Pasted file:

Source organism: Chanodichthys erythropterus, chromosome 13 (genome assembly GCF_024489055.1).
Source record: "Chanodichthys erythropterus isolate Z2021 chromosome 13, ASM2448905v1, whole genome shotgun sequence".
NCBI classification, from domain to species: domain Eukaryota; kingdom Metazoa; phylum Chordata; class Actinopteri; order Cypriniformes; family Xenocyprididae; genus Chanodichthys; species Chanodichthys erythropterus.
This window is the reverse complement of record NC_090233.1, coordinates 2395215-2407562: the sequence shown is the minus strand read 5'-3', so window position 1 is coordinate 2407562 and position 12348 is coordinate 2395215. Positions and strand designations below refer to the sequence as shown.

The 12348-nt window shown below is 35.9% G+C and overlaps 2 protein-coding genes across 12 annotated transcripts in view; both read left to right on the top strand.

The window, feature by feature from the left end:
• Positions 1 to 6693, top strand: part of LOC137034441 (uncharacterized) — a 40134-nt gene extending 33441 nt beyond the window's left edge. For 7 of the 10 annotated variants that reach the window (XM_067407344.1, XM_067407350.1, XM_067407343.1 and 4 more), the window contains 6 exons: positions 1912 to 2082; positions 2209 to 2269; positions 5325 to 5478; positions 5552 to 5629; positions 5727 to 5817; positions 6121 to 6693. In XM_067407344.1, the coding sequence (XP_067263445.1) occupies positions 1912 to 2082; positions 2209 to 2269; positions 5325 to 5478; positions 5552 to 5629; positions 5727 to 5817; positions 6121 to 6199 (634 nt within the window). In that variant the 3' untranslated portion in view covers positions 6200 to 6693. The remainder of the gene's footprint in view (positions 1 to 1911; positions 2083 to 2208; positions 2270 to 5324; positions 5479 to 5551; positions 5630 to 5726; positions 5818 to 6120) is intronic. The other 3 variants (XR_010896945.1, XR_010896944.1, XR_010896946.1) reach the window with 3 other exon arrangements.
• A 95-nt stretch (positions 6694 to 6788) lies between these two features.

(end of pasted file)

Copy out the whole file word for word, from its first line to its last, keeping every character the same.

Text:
Source organism: Chanodichthys erythropterus, chromosome 13 (genome assembly GCF_024489055.1).
Source record: "Chanodichthys erythropterus isolate Z2021 chromosome 13, ASM2448905v1, whole genome shotgun sequence".
NCBI classification, from domain to species: domain Eukaryota; kingdom Metazoa; phylum Chordata; class Actinopteri; order Cypriniformes; family Xenocyprididae; genus Chanodichthys; species Chanodichthys erythropterus.
This window is the reverse complement of record NC_090233.1, coordinates 2395215-2407562: the sequence shown is the minus strand read 5'-3', so window position 1 is coordinate 2407562 and position 12348 is coordinate 2395215. Positions and strand designations below refer to the sequence as shown.

The 12348-nt window shown below is 35.9% G+C and overlaps 2 protein-coding genes across 12 annotated transcripts in view; both read left to right on the top strand.

The window, feature by feature from the left end:
• Positions 1 to 6693, top strand: part of LOC137034441 (uncharacterized) — a 40134-nt gene extending 33441 nt beyond the window's left edge. For 7 of the 10 annotated variants that reach the window (XM_067407344.1, XM_067407350.1, XM_067407343.1 and 4 more), the window contains 6 exons: positions 1912 to 2082; positions 2209 to 2269; positions 5325 to 5478; positions 5552 to 5629; positions 5727 to 5817; positions 6121 to 6693. In XM_067407344.1, the coding sequence (XP_067263445.1) occupies positions 1912 to 2082; positions 2209 to 2269; positions 5325 to 5478; positions 5552 to 5629; positions 5727 to 5817; positions 6121 to 6199 (634 nt within the window). In that variant the 3' untranslated portion in view covers positions 6200 to 6693. The remainder of the gene's footprint in view (positions 1 to 1911; positions 2083 to 2208; positions 2270 to 5324; positions 5479 to 5551; positions 5630 to 5726; positions 5818 to 6120) is intronic. The other 3 variants (XR_010896945.1, XR_010896944.1, XR_010896946.1) reach the window with 3 other exon arrangements.
• A 95-nt stretch (positions 6694 to 6788) lies between these two features.